The Braves announced this afternoon that reliever Shae Simmons underwent Tommy John reconstructive surgery on his right elbow. The 24-year-old will miss the entire 2015 season.
A hard-throwing right-hander, Simmons posted a 2.91 ERA and 23/11 K/BB ratio over 21 2/3 innings as a rookie in 2014 prior to missing the final two months of the season due to lingering shoulder soreness. The Braves were expecting him to be a part of their bullpen this year, but Mark Bowman of MLB.com reports that he felt discomfort in his elbow during a bullpen session last week before getting the bad news.
The Braves have brought in a host of veteran bullpen arms over the past few days, including Jose Veras, Matt Capps, and Todd Coffey, which makes a lot more sense now that we know about Simmons. Jason Grilli and Veras figure to be the top candidates to set up for Craig Kimbrel.
The Astros walked off 3-2 winners in the bottom of the 11th inning of ALCS Game 2 against the Yankees. Carlos Correa struck the winning blow, sending a first-pitch fastball from J.A. Happ over the fence in right field at Minute Maid Park, ending nearly five hours of baseball on Sunday night.
Correa’s heroics were precipitated by two highly questionable calls by home plate umpire Cory Blaser in the top half of the 11th.
Astros reliever Joe Smith walked Edwin Encarnación with two outs, prompting manager A.J. Hinch to bring in Ryan Pressly. Pressly, however, served up a single to left field to Brett Gardner, putting runners on first and second with two outs. Hinch again came out to the mound, this time bringing Josh James to face power-hitting catcher Gary Sánchez.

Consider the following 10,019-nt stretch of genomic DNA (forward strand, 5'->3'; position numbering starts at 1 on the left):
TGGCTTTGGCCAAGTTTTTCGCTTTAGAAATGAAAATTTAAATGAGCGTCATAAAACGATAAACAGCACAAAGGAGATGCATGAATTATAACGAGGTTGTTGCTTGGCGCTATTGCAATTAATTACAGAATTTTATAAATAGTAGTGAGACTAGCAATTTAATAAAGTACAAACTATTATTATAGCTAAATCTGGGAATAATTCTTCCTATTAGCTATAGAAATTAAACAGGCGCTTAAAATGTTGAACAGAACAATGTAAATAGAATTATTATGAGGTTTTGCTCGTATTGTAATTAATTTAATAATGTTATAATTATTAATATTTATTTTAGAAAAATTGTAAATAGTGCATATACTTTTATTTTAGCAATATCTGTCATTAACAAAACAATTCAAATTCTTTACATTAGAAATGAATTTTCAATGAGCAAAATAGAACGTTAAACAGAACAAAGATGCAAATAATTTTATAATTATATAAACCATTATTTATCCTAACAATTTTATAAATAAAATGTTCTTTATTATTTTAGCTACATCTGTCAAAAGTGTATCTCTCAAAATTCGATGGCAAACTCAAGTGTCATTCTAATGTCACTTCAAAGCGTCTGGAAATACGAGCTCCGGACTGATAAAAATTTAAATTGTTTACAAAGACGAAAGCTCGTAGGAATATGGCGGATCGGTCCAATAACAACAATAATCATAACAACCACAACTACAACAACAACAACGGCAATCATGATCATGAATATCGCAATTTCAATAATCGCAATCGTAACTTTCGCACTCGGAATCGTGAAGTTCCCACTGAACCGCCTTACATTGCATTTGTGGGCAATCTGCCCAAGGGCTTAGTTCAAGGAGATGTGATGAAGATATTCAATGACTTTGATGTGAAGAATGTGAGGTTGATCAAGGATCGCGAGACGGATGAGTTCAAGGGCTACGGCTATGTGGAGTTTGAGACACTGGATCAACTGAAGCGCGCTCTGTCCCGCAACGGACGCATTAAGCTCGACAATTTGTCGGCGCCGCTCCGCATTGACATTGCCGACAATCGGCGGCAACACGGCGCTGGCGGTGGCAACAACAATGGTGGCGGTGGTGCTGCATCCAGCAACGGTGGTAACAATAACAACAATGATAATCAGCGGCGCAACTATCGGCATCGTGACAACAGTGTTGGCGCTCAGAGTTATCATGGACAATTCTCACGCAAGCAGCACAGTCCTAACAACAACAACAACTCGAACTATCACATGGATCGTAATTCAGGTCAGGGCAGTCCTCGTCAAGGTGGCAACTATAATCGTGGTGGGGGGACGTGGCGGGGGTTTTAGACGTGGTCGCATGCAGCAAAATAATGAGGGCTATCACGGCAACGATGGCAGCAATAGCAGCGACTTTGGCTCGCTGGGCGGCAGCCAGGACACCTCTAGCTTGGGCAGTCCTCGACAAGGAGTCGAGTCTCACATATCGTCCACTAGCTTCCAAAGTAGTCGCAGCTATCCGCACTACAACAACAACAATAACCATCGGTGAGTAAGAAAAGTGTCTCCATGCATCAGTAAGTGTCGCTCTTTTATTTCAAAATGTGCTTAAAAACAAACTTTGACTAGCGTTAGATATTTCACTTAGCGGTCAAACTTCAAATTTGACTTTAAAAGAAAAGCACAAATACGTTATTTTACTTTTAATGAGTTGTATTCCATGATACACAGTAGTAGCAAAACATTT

James and Sánchez had an epic battle. Sánchez fell behind 0-2 on a couple of foul balls, proceeded to foul off five of the next six pitches. On the ninth pitch of the at-bat, Sánchez appeared to swing and miss at an 87 MPH slider in the dirt for strike three and the final out of the inning. However, Blaser ruled that Sánchez tipped the ball, extending the at-bat. Replays showed clearly that Sánchez did not make contact at all with the pitch. James then threw a 99 MPH fastball several inches off the plate outside that Blaser called for strike three. Sánchez, who shouldn’t have seen a 10th pitch, was upset at what appeared to be a make-up call.
The rest, as they say, is history. One pitch later, the Astros evened up the ALCS at one game apiece. Obviously, Blaser’s mistakes in a way cancel each other out, and neither of them caused Happ to throw a poorly located fastball to Correa. It is postseason baseball, however, and umpires are as much under the microscope as the players and managers. Those were two particularly atrocious judgments by Blaser.